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I’m happy to hear there’s finally an official rise in the number of sites devoted to “explanatory journalism.” It’s official because Gigom’s Mathew Ingram said so yesterday.

Starting in 2009 when I explained how Wikipedia is a great platform for the delivery of breaking news, I’ve blogged extensively about one day in the future when publishers (of all types, new media and old, consumer and b-to-b) would realize that users of their content and media have two understandings of timeliness: (1) The timeliness that is determined by an editor pressing the publish button. (2) The timeliness that is determined by when a person needs a precise nugget of knowledge.

I’ve called these two types of content several things over the years. In March, 2010, I wrote about chronological content and research content. Other times, I’ve used the term we use at Hammock: Know Content and Flow Content. After attending a panel called The Future of Context at South by Southwest, also in March 2010, that included Jay Rosen who is mentioned in Matt’s piece, I wrote a rather long post about my strong belief on the critical lack of “explanatory” content (know content) that is needed to balance our current raging rivers of news content.

In my typical “wish hard and it will happen” prediction, I wrote in 2010:

“Content that explains things, categorizes, organizes and makes it easy to access at the precise time in which it is needed will become an integral part of what will make tomorrow’s new media, new.”

I could continue this link-back parade, but I’ll continue with the narrative.

Since 2006, I have taken a personal (and professional) journey to understand, first-hand, something critical to the success or failure of explanatory journalism: how does a publisher create and manage a taxonomy of explanatory content. As there aren’t a lot of people who sit around and think about this stuff, I’ve traveled to two Wikimanias to hang out with some people who actually do.

Finally, I decided that unless I dove into the deep end of this pool myself, I’d never quite get it. (Adding entries or editing Wikipedia is great if you want to swim in the baby pool at someone else’s home–I was looking for my own pool.) My laboratory for that journey has primarily been the development of the wiki that is part of SmallBusiness.com. It is all centered on a deep belief that breaking news is not the only, nor possibly the most important, type of content the web enables. (I say that, but I tweak daily an RSS news reader in the never-ending quest of creating the “perfect” river of news.) Despite that wiki now having 27,000 entries, it only scratches the surface of what explanatory journalism with a relevant and ever-changing taxonomy and process can be and do. Creating such a wiki will make you marvel at what Wikipedia has done. (It will also make you appreciate what having hundreds of volunteer editors can do vs. a couple of people spending a few hours each week fighting spam.)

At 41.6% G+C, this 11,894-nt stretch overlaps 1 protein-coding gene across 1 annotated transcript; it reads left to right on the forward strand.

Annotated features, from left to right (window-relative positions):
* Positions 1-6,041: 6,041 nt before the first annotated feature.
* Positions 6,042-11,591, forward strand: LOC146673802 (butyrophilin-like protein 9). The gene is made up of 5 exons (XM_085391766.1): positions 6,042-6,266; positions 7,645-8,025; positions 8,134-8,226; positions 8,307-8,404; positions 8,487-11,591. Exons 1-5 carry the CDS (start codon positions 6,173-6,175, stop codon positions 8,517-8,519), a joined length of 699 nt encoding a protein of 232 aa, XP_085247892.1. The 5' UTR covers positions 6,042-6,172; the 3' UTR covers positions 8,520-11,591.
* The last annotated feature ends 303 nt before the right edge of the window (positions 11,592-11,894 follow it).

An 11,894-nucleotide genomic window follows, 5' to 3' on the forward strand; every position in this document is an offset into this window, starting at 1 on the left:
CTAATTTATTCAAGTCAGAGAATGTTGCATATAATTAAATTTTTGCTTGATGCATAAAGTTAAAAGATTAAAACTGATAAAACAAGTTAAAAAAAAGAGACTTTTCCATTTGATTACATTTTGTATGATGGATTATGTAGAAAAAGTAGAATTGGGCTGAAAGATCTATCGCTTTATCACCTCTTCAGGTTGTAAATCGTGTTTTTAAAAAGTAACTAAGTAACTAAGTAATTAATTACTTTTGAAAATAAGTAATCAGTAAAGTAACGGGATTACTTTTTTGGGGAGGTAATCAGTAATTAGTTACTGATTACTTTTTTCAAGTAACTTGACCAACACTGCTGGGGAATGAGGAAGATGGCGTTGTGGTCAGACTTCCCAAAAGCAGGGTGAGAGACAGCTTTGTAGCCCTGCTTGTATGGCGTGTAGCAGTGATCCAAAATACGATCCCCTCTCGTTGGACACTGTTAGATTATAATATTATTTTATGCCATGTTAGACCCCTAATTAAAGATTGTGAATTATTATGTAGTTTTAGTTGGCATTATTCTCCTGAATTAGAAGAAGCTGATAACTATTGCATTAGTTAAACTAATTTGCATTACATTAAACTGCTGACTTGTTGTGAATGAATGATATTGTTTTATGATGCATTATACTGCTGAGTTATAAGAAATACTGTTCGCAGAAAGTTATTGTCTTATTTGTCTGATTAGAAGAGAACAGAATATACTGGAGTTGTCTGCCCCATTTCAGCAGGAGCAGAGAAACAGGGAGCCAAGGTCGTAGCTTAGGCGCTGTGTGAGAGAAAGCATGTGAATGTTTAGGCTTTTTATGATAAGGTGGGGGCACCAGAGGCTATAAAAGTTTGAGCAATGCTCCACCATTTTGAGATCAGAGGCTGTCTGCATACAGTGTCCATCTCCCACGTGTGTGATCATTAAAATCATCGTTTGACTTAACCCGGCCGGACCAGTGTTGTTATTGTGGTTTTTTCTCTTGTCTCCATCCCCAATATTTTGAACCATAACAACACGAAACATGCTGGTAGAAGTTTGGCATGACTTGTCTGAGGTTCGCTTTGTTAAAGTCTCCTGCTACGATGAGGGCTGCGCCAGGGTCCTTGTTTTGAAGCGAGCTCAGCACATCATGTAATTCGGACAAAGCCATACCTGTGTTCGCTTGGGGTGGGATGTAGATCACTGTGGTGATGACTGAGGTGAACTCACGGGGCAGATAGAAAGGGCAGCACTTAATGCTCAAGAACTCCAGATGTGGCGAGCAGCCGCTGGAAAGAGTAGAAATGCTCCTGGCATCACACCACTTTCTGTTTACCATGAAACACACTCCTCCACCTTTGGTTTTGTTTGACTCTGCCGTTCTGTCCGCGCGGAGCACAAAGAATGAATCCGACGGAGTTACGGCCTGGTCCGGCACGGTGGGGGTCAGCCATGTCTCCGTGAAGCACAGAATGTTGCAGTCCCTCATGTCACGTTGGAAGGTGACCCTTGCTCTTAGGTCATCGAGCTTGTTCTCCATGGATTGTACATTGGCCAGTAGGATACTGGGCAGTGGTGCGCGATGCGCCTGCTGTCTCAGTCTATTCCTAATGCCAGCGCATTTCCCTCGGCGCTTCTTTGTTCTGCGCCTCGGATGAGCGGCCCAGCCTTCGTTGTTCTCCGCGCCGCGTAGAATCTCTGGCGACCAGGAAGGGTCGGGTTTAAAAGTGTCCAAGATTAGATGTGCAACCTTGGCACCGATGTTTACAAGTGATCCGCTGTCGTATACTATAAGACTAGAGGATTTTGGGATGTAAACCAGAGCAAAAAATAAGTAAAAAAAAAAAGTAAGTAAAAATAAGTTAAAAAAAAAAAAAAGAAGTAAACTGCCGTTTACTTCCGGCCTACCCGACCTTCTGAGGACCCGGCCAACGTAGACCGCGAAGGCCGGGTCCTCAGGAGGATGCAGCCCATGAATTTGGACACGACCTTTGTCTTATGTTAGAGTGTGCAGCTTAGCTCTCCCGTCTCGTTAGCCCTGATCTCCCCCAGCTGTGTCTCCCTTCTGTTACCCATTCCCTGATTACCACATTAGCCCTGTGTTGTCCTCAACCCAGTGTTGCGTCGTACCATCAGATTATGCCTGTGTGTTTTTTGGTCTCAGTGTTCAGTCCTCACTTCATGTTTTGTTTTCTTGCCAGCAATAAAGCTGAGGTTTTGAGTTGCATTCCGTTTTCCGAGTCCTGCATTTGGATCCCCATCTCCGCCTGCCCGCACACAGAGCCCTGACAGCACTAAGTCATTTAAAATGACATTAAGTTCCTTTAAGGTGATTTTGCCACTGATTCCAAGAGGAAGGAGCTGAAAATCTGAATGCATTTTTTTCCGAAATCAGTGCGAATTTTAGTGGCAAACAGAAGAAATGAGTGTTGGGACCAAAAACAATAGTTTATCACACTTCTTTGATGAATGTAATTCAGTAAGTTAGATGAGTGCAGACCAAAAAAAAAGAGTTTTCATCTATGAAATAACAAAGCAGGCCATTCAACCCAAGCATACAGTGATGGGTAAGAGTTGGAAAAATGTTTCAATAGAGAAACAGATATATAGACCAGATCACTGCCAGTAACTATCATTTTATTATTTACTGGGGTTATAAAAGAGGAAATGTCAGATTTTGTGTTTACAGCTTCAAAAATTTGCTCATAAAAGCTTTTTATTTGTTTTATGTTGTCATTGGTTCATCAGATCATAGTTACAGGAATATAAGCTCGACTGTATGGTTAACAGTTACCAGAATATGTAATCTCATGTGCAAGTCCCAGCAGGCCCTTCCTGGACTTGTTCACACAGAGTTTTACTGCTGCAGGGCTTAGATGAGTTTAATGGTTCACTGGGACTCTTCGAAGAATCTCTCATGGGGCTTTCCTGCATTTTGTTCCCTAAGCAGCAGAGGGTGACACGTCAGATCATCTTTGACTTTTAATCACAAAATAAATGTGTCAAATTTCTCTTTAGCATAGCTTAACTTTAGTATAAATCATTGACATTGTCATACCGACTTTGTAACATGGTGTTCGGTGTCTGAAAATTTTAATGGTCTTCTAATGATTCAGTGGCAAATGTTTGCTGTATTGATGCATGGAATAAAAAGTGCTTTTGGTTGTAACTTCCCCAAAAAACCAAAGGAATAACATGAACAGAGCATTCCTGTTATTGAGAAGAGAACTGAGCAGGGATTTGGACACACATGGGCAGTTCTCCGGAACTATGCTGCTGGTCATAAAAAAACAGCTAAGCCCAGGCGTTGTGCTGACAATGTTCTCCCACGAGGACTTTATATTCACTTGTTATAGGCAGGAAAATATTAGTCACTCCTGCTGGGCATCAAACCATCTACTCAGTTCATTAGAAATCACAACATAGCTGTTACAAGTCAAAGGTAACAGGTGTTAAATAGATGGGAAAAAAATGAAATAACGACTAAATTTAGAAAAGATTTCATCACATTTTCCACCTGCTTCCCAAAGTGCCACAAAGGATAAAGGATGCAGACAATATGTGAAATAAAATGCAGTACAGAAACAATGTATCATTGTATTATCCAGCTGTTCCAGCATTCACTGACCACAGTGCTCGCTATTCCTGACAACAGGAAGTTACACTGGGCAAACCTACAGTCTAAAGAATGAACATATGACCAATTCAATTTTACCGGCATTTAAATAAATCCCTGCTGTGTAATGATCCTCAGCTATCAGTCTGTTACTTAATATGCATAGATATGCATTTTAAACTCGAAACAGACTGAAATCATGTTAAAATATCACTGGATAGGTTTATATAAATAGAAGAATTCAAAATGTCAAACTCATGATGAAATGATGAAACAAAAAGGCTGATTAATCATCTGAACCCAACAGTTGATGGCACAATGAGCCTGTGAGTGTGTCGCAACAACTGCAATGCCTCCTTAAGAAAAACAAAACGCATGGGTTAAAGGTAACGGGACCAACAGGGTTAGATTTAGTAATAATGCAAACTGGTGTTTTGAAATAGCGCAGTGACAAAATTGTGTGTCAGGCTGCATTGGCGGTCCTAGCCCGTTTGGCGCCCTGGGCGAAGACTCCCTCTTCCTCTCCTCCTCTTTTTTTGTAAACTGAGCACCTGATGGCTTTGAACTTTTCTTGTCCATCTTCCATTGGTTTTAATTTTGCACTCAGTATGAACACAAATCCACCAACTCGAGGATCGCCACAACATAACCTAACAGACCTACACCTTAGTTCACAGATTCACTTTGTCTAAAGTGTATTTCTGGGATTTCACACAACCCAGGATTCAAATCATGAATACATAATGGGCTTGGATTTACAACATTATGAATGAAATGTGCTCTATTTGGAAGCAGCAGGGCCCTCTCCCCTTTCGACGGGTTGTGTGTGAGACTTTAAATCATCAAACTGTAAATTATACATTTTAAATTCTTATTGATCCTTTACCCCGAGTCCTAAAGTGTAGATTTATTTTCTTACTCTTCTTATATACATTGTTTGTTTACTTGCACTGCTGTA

Last November on SmallBusiness.com, we began adding “flow” content to SmallBusiness.com–and are still in an early shake-down cruise on that project, but are hundreds of posts into gaining understanding of what we believe works and doesn’t on what we call the “flow side” of the site.

At that time, I wrote on the “About Page” of SmallBusiness.com:

On SmallBusiness.com, we help users gain insight with two types of content: (1) “Content That Flows” and (2) “Content that Knows.”

Flow Content

Content that flows is the type of information that flows past us all day, every day. It’s the information that heads our way whenever an editor, broadcaster, blogger or tweeter decides it’s time to hit the publish or send button. Flow content–news posts, lists and all sorts of information we discover and share from across the web–is found on the front page of SmallBusiness.com. We also feed such content through other channels like Twitter (@SmallBusiness), (RSS and via The Best of SmallBusiness.com Weekly, our email digest that we really, really want you to sign up for.

Know Content

Know content is the type of on-demand content organized and structured to be helpful at the exact time a user needs it, not when its creator decides to release it. While we have a pretty cool search box on every page (click on the magnifying glass icon), that’s not what we mean when we say “organized.”

To us, organized means the use of categories and taxonomies that add structure to information and knowledge. It may not be perfect, but the closest thing we’ve ever seen to a website that does that on a grand scale is Wikipedia. That’s why, in 2005, we started work on the SmallBusiness.com WIKI that now includes nearly 27,000 articles, how-tos, definitions and guides related to an ever-growing array of small business-related topics. While it does not follow all of the conventions and governance principles of Wikipedia, it has been created and is hosted on the MediaWiki platform, the same open source software used to build and host Wikipedia. (Other than use of the MediaWiki software, we have no relationship with Wikipedia, except as admirers.)

I’ll admit: I am (also) committed to explanatory media for a purely professional reason: I think it’s another area where the business models of traditional media will interfere with their understanding of how to create and organize such content in a way that serves the user rather than fits into some type of role like, “generate eyeballs.” (I could name names.) While I believe explanatory journalism can be the foundation of a successful media company, the notion that it’s all about “search advertising” or “native advertising” all miss the mark. Explanatory journalism is, more than any other form of journalism or writing or entertainment, focused first and foremost on helping the reader gain insight and understanding. It’s not about “this guy says this, while another guy says that.” And explanatory journalism can still be journalism no matter what’s the source or what’s the medium or what’s the business model.

Tomorrow, I will post another thought on theme — a look at a website that I believe is a great example of how business-to-business media can blend breaking news with explanatory journalism with a result that can be successful both as media that serves its audience and as a profitable business model.